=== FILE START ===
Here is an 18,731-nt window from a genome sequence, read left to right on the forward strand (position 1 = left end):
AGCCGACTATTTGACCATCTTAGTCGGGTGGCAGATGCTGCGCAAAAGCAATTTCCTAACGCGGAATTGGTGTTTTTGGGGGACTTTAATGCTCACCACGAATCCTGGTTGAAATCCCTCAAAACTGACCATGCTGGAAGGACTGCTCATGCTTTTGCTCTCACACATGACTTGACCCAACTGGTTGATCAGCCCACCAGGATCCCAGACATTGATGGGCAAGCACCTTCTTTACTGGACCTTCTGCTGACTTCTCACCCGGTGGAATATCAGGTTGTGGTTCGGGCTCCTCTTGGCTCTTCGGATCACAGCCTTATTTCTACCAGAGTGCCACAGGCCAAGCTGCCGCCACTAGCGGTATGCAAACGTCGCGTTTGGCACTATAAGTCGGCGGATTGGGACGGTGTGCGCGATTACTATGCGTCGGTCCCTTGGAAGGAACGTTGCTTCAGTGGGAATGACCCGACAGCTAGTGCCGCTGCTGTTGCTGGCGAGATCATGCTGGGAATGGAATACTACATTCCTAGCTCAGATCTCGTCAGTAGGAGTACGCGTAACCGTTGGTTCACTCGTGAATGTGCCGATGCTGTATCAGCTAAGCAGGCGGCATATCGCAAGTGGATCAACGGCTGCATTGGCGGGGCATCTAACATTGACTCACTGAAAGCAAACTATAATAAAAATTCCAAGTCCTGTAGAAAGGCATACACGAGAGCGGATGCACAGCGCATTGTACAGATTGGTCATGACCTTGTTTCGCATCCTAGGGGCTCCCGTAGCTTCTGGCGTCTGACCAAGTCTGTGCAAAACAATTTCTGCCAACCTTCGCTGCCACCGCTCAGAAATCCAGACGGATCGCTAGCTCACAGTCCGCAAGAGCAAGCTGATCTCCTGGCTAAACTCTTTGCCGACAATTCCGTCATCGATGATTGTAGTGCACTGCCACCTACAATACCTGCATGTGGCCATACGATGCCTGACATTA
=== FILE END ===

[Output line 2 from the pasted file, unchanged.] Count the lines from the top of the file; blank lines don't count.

AGCCGACTATTTGACCATCTTAGTCGGGTGGCAGATGCTGCGCAAAAGCAATTTCCTAACGCGGAATTGGTGTTTTTGGGGGACTTTAATGCTCACCACGAATCCTGGTTGAAATCCCTCAAAACTGACCATGCTGGAAGGACTGCTCATGCTTTTGCTCTCACACATGACTTGACCCAACTGGTTGATCAGCCCACCAGGATCCCAGACATTGATGGGCAAGCACCTTCTTTACTGGACCTTCTGCTGACTTCTCACCCGGTGGAATATCAGGTTGTGGTTCGGGCTCCTCTTGGCTCTTCGGATCACAGCCTTATTTCTACCAGAGTGCCACAGGCCAAGCTGCCGCCACTAGCGGTATGCAAACGTCGCGTTTGGCACTATAAGTCGGCGGATTGGGACGGTGTGCGCGATTACTATGCGTCGGTCCCTTGGAAGGAACGTTGCTTCAGTGGGAATGACCCGACAGCTAGTGCCGCTGCTGTTGCTGGCGAGATCATGCTGGGAATGGAATACTACATTCCTAGCTCAGATCTCGTCAGTAGGAGTACGCGTAACCGTTGGTTCACTCGTGAATGTGCCGATGCTGTATCAGCTAAGCAGGCGGCATATCGCAAGTGGATCAACGGCTGCATTGGCGGGGCATCTAACATTGACTCACTGAAAGCAAACTATAATAAAAATTCCAAGTCCTGTAGAAAGGCATACACGAGAGCGGATGCACAGCGCATTGTACAGATTGGTCATGACCTTGTTTCGCATCCTAGGGGCTCCCGTAGCTTCTGGCGTCTGACCAAGTCTGTGCAAAACAATTTCTGCCAACCTTCGCTGCCACCGCTCAGAAATCCAGACGGATCGCTAGCTCACAGTCCGCAAGAGCAAGCTGATCTCCTGGCTAAACTCTTTGCCGACAATTCCGTCATCGATGATTGTAGTGCACTGCCACCTACAATACCTGCATGTGGCCATACGATGCCTGACATTA